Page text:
Thursday, May 30, 2024

Malayan Insurance discusses the value of reinsurance

Malayan Insurance discusses the value of reinsurance

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The price of premiums for non-life insurance products have been inching upwards fueled by the hardening reinsurance rate and the country’s poor risk rating.

In a press briefing last August 9 at the Hexagon Lounge of the RCBC Plaza in Makati, Malayan Insurance Co. Inc. weighed in on the impact of reinsurance and other key factors on the non-life insurance industry.

The country’s leading non-life insurance company clarified that although reinsurance drove up the cost of premiums, it has enabled insurers like Malayan to continue to offer products, such as those that cover natural disasters, which they will not be able to sustain on their own.

Reinsurance coverage, the insurance of insurers, keeps companies solvent and operational despite paying for large losses.

Malayan Insurance senior vice president and chief underwriting officer Eden R. Tesoro explained that without reinsurance, insurers will not have sustainable operations or be able to support risks which can generate massive losses like large-scale flooding or fires in multi-billion industrial facilities, for example. Companies will be forced to limit their coverage, which is unfavorable to policyholders.

“Reinsurance has enabled insurers to pay insured losses in catastrophic events, from the Titanic, which sank in 1912, where insurers paid one million pounds within 30 days of the loss (about 146 million pounds in today’s prices), to the World Trade Center collapse in the US worth over $40 billion, to our natural calamities where reinsurers helped pay insured losses from the Baguio earthquake of 1990, Typhoon Yolanda in 2013, and recently Typhoon Odette in 2021,” Tesoro said in the briefing.

She explained that the vast amounts paid by the insurance companies for the said events were borne to a significant degree by reinsurers and would have been impossible for insurers to settle the astronomical losses on their own.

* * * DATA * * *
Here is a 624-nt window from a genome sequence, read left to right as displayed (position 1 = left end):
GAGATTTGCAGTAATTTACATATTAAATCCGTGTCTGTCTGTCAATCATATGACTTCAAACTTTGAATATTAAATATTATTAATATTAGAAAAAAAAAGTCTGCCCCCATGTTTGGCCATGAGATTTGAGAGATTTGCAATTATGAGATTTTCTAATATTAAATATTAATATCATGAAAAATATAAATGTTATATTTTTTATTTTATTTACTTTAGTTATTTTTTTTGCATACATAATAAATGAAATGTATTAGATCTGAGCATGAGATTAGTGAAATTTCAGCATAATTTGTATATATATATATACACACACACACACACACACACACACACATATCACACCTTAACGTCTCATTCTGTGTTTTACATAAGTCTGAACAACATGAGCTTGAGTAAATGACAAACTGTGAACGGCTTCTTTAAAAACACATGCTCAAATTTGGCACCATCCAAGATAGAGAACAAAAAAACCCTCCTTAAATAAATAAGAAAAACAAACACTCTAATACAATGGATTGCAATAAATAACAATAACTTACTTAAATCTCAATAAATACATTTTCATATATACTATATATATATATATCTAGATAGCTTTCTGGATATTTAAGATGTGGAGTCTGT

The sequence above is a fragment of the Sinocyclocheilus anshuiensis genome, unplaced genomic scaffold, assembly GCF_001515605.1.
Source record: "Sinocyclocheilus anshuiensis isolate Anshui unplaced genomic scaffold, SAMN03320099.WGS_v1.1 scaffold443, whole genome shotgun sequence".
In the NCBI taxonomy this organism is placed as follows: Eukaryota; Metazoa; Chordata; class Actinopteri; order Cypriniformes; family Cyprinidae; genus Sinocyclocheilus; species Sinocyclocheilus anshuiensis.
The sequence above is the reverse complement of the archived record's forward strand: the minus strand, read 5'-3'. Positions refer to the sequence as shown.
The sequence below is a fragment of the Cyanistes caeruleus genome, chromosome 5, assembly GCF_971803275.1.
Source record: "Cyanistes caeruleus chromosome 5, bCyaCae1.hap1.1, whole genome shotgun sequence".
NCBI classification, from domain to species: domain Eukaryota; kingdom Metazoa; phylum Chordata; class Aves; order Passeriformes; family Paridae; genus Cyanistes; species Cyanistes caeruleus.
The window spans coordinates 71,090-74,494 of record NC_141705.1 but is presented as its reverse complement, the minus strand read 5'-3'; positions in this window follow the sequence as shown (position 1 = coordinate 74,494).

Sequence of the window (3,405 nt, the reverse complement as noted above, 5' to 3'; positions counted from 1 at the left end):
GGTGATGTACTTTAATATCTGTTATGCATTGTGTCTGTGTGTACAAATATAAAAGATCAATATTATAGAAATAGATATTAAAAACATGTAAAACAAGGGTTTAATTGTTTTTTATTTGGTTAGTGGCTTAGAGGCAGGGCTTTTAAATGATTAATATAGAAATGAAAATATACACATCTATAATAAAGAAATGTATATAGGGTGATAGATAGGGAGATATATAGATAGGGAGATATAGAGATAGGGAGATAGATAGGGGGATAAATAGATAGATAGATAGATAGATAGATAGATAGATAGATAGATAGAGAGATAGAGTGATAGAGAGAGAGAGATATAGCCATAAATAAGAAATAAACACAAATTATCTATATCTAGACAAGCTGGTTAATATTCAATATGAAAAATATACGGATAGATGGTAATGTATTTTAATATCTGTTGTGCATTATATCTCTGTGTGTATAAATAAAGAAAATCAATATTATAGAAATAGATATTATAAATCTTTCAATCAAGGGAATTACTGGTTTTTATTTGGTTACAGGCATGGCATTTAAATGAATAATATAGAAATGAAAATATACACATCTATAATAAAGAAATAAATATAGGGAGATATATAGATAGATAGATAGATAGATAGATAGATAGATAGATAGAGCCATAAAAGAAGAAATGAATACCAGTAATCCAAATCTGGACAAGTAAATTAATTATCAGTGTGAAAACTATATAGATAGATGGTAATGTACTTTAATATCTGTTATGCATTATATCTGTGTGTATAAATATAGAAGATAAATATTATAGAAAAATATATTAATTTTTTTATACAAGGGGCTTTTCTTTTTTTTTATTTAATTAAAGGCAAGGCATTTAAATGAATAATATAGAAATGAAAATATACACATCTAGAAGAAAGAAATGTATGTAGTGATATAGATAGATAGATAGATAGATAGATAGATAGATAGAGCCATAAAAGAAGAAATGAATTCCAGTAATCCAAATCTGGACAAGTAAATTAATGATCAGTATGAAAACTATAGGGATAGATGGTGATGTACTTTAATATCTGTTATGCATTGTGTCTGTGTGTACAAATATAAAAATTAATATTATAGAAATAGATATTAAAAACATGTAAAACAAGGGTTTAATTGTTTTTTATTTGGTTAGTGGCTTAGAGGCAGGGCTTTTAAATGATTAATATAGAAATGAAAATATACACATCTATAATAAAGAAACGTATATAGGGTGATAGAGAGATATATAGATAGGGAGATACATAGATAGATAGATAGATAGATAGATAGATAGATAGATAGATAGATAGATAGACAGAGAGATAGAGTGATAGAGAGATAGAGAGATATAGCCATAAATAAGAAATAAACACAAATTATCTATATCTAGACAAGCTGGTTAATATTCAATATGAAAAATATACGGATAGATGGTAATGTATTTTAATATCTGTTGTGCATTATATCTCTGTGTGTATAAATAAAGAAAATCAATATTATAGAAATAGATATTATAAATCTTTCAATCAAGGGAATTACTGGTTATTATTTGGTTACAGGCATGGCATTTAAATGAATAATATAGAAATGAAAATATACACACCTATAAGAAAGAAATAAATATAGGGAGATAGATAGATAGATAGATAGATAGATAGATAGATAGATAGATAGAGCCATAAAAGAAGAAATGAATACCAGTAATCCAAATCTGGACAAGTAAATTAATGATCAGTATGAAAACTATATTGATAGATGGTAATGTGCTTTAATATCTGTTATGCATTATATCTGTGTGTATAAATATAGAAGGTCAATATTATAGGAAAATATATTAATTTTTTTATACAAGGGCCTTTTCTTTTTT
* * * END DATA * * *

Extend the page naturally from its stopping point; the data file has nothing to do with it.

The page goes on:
“However, reinsurers, like insurers, are subject to the same perils such as fire, natural calamities, and as recently demonstrated, from pandemics. Reinsurers (and insurers) are also not immune to inflation which impacts their operational costs and efficiencies. Simply put, the more losses they sustain, the higher premiums they will charge in the following period of cover. Just like any business they (and insurers also) need to recover from their losses,” added Tesoro.

Reports from various credible sources state that the average increase globally (on reinsurance pricing) is upwards of 50% for areas exposed to natural perils.

In addition, the Philippines’ No. 1 spot on The World Risk Index 2022 in terms of risk from natural calamities and conflict also has a negative impact on how global reinsurers price Philippine risks. Not to mention the burden of coping with various national and local government taxes and fees such as the documentary stamp tax (DST).

Despite reinsurance’s impact on premiums, Tesoro emphasized that Filipinos should be more vigilant in protecting their hard-earned assets. She stressed that with the rising frequency and severity of natural disasters as well as increasing costs of living, Filipinos should prepare for hard times by safeguarding themselves from insurable perils.